If you are like me, you’re new to the stock photo industry. I have been taking photos for 13 years now, and have previously been on the buyer’s side of the stock photo industry in my short career as an art director.
However, with 500px Licensing, I am very excited to participate as a photographer. As soon as we launched, I jumped right in and uploaded lots of photos. Here are the 10 things that I have learned about stock photography that might be helpful to you as well.
1. Get model releases early
I have to admit, I take a lot of portrait and fashion photos (follow me), and I often ask my friends to model for me. So when I decided to upload those photos to 500px Licensing, I had to ask for proper model releases.
Tracking down everyone on multiple continents and throughout many time zones is hard. It is much easier to download a model release app or to have a model release printout ready in your photo bag when you are out shooting. Asking for a model release before the shoot will make your life much easier, and your model will have more opportunities to clarify how he or she would like the photos to be used.
2. Take time to keyword your photos
I’m still new to this, so I have made a lot of mistakes in keywording. To help me and fellow photographers, our editors put together a list of handy tips on how to keyword your photos.
The key to keywording is to think like a buyer. Whether they look for emotions (bonding, happiness, empathy) or traits (individuality, simplicity, beauty), try to extract the words your photo can express. According to some experts, the ideal number of keywords is 20-25, but they have to be relevant. Spam keywords can actually hurt your photos.
3. Photographers are their own worst editors
I have noticed it before, and it is even more relevant when trying to get into stock photography: photographers are usually their own worst editors. In the past, the photos that I hated got picked for a full spread in magazines, but photos that I loved got rejected altogether. The takeaway here is to upload more photos, both good and bad, because what you may think is bad could be perfect for the editor or creative director.
4. Be the supply to the demand
As a photographer, you market your photos to buyers. So in order to be successful, it’s important to sell what’s in demand. This doesn’t mean going against the grain and shooting something you don’t believe in, but lack of supply in areas of high demand is a lost opportunity.
There is a lot of research of what’s in demand in stock photography (authentic imagery, filtered photos à la Instagram, texture patterns, breathtaking landscapes), so you can be in sync with the market.
5. Be aware of brands and logos
I learned this one a bit too late, so it cost me a few hours of work in Photoshop. For commercially licensable photos, make sure your photos don’t have brands, trademarks or related graphics in them. For example, my photo of a car was rejected because both the brand and shape of the car are the intellectual property of the car manufacturer. The same goes for swoosh logos, famous fruit logos, and so on.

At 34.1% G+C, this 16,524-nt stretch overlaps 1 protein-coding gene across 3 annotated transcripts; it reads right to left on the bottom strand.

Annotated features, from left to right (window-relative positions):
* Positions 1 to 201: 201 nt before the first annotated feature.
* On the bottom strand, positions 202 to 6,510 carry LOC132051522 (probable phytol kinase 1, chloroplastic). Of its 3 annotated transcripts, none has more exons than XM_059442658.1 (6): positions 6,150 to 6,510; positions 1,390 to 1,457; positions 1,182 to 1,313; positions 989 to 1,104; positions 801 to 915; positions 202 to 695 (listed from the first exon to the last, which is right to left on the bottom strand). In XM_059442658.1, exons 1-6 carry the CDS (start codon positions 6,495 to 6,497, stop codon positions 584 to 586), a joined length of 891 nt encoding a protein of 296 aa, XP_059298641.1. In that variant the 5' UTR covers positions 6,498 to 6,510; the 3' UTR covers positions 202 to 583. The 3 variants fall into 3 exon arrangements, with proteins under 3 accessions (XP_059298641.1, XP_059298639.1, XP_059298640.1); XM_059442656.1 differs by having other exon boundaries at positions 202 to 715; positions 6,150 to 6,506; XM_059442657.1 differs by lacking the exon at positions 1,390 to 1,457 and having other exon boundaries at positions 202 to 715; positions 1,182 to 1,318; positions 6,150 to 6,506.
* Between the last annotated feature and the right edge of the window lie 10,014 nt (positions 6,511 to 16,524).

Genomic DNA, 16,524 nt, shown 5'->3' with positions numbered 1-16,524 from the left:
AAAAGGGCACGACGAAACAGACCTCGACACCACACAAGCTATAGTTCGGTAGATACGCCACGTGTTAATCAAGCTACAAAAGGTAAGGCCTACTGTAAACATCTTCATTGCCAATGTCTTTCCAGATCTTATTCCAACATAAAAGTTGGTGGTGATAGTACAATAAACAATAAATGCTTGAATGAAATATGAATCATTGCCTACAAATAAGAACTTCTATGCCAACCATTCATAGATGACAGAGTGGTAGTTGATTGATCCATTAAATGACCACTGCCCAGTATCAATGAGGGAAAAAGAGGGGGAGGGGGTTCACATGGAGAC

Interestingly enough, some brands will add their logos in post-production!
6. Be a thought leader
To be successful in selling stock photography, it’s important to market yourself. Every single photographer who makes five to six digits a year selling stock photography invests heavily in marketing.
While spending money on ads might be one way of promoting yourself, marketing your particular area of expertise is a better way to achieve a good following and sales. Write about your photoshoots, travel, tips and tricks that you have learned doing what you love. There are a number of photographers successfully contributing articles and tutorials to 500px ISO and other blogs. So by writing this blog post, I’m promoting myself, too 🙂
7. Master your domain
While you can submit all the photos you want, being a master in just a few domains can help. Create your own style, and art directors will be forever grateful. They are always on the lookout for fresh, authentic imagery, so having photography that stands out is key to a successful sale.
One of the greatest examples of a photographer mastering his own domain would be Oleg Oprisco.
8. Keep the bar high
Sometimes I like to make photos a bit more grungy by adding excessive vignetting or simulated film grain. While it looks great on my profile or in print, I found my photos were often rejected because of this. Now I keep a separate copy of the same photo that is as clean and noise-free as possible to submit for licensing.
9. Save some space
When I shoot landscapes, a lot of composition rules apply to composing or cropping the shot. In my time working as an art director at the magazine, I found a lot of images to be not suitable due to lack of space for text or a headline around the shot. These days, when I’m done with my artistic shots, I tend to take a few more photos with enough space around my subject.
10. Go out and shoot more!
Lastly, the only way to get better at taking photos is to go out and take more photos, to try new techniques, and to go to meetups with fellow photographers. Photos nowadays get dated very quickly, so to keep myself in shape I get out regularly!
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